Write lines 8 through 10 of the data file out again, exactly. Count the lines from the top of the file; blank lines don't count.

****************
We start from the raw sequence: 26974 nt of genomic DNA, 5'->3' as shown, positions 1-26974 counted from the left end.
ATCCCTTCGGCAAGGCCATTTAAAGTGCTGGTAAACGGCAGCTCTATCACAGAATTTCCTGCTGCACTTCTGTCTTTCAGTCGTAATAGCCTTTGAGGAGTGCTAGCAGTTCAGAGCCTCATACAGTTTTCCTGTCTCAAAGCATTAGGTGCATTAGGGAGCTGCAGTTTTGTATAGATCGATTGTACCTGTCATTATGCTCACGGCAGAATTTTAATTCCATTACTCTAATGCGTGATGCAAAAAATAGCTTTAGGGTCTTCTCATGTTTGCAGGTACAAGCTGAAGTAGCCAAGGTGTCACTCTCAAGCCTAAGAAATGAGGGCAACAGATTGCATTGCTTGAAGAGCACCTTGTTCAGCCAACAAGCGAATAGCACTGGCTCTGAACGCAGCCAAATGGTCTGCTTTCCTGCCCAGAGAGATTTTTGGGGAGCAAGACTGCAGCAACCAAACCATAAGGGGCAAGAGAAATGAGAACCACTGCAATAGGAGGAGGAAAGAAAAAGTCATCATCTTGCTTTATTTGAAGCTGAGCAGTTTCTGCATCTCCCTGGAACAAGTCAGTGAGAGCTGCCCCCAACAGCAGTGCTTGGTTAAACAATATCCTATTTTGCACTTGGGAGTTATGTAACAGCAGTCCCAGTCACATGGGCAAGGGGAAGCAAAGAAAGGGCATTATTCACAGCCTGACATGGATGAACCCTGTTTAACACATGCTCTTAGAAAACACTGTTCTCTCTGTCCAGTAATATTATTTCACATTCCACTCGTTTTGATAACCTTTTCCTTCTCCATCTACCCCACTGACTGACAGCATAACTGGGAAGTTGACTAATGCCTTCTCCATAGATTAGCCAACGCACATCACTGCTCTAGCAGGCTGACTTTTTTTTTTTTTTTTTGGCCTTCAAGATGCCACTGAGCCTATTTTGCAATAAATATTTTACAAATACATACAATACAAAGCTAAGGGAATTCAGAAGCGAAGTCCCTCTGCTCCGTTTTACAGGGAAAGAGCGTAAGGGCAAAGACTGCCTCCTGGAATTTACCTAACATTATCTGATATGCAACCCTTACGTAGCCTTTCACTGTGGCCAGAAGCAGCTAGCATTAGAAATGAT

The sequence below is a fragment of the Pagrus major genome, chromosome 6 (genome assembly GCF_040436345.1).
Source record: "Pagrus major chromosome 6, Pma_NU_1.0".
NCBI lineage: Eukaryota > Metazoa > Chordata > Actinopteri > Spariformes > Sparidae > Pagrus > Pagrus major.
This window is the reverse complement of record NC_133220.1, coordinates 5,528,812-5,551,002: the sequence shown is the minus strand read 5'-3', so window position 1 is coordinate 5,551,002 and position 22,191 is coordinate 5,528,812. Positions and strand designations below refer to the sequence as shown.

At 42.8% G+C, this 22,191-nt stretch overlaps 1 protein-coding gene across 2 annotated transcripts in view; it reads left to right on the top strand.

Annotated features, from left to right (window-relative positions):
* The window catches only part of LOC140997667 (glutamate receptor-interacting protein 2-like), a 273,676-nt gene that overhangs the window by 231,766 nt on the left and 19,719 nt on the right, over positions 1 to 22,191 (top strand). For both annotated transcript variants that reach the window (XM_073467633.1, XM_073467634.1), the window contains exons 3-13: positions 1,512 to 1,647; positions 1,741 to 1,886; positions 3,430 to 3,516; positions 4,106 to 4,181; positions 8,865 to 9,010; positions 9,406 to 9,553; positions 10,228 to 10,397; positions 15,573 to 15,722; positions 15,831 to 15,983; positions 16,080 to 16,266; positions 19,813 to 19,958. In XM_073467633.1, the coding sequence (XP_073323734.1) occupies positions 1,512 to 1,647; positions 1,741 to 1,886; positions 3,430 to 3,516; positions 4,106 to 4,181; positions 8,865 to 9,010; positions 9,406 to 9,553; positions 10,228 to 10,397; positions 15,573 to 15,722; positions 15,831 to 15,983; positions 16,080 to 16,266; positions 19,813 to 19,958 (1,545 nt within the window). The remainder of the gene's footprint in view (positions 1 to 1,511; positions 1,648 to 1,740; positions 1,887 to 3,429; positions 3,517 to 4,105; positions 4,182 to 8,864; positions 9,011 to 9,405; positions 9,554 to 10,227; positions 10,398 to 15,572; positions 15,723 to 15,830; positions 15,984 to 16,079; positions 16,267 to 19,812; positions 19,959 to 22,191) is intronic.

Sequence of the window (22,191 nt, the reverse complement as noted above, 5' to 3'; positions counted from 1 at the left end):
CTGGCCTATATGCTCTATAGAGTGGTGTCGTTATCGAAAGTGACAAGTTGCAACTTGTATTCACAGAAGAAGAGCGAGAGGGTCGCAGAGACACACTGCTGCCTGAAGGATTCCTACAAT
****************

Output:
Annotated features, from left to right (window-relative positions):
* The window catches only part of LOC140997667 (glutamate receptor-interacting protein 2-like), a 273,676-nt gene that overhangs the window by 231,766 nt on the left and 19,719 nt on the right, over positions 1 to 22,191 (top strand). For both annotated transcript variants that reach the window (XM_073467633.1, XM_073467634.1), the window contains exons 3-13: positions 1,512 to 1,647; positions 1,741 to 1,886; positions 3,430 to 3,516; positions 4,106 to 4,181; positions 8,865 to 9,010; positions 9,406 to 9,553; positions 10,228 to 10,397; positions 15,573 to 15,722; positions 15,831 to 15,983; positions 16,080 to 16,266; positions 19,813 to 19,958. In XM_073467633.1, the coding sequence (XP_073323734.1) occupies positions 1,512 to 1,647; positions 1,741 to 1,886; positions 3,430 to 3,516; positions 4,106 to 4,181; positions 8,865 to 9,010; positions 9,406 to 9,553; positions 10,228 to 10,397; positions 15,573 to 15,722; positions 15,831 to 15,983; positions 16,080 to 16,266; positions 19,813 to 19,958 (1,545 nt within the window). The remainder of the gene's footprint in view (positions 1 to 1,511; positions 1,648 to 1,740; positions 1,887 to 3,429; positions 3,517 to 4,105; positions 4,182 to 8,864; positions 9,011 to 9,405; positions 9,554 to 10,227; positions 10,398 to 15,572; positions 15,723 to 15,830; positions 15,984 to 16,079; positions 16,267 to 19,812; positions 19,959 to 22,191) is intronic.

Sequence of the window (22,191 nt, the reverse complement as noted above, 5' to 3'; positions counted from 1 at the left end):